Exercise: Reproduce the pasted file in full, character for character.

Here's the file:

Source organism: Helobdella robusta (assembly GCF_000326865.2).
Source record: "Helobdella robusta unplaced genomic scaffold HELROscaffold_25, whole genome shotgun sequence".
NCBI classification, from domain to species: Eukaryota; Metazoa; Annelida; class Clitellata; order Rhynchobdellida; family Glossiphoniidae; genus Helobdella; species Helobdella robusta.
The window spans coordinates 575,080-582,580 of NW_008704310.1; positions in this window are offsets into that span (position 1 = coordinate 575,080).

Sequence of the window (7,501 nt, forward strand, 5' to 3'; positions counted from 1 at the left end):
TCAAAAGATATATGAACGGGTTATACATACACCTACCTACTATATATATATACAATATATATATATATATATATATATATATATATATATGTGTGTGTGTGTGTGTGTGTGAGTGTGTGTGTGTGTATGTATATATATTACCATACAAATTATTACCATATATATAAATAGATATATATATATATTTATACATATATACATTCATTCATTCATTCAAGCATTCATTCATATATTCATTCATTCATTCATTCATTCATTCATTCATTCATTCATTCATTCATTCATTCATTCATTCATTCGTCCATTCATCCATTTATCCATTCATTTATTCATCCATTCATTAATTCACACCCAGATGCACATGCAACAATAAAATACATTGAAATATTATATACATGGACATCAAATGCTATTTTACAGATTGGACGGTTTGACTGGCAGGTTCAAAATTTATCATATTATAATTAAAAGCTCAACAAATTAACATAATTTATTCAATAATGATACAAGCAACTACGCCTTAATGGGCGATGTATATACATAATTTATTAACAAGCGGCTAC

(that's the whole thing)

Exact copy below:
Source organism: Helobdella robusta (assembly GCF_000326865.2).
Source record: "Helobdella robusta unplaced genomic scaffold HELROscaffold_25, whole genome shotgun sequence".
NCBI classification, from domain to species: Eukaryota; Metazoa; Annelida; class Clitellata; order Rhynchobdellida; family Glossiphoniidae; genus Helobdella; species Helobdella robusta.
The window spans coordinates 575,080-582,580 of NW_008704310.1; positions in this window are offsets into that span (position 1 = coordinate 575,080).

Sequence of the window (7,501 nt, forward strand, 5' to 3'; positions counted from 1 at the left end):
TCAAAAGATATATGAACGGGTTATACATACACCTACCTACTATATATATATACAATATATATATATATATATATATATATATATATATATGTGTGTGTGTGTGTGTGTGTGAGTGTGTGTGTGTGTATGTATATATATTACCATACAAATTATTACCATATATATAAATAGATATATATATATATTTATACATATATACATTCATTCATTCATTCAAGCATTCATTCATATATTCATTCATTCATTCATTCATTCATTCATTCATTCATTCATTCATTCATTCATTCATTCATTCATTCGTCCATTCATCCATTTATCCATTCATTTATTCATCCATTCATTAATTCACACCCAGATGCACATGCAACAATAAAATACATTGAAATATTATATACATGGACATCAAATGCTATTTTACAGATTGGACGGTTTGACTGGCAGGTTCAAAATTTATCATATTATAATTAAAAGCTCAACAAATTAACATAATTTATTCAATAATGATACAAGCAACTACGCCTTAATGGGCGATGTATATACATAATTTATTAACAAGCGGCTAC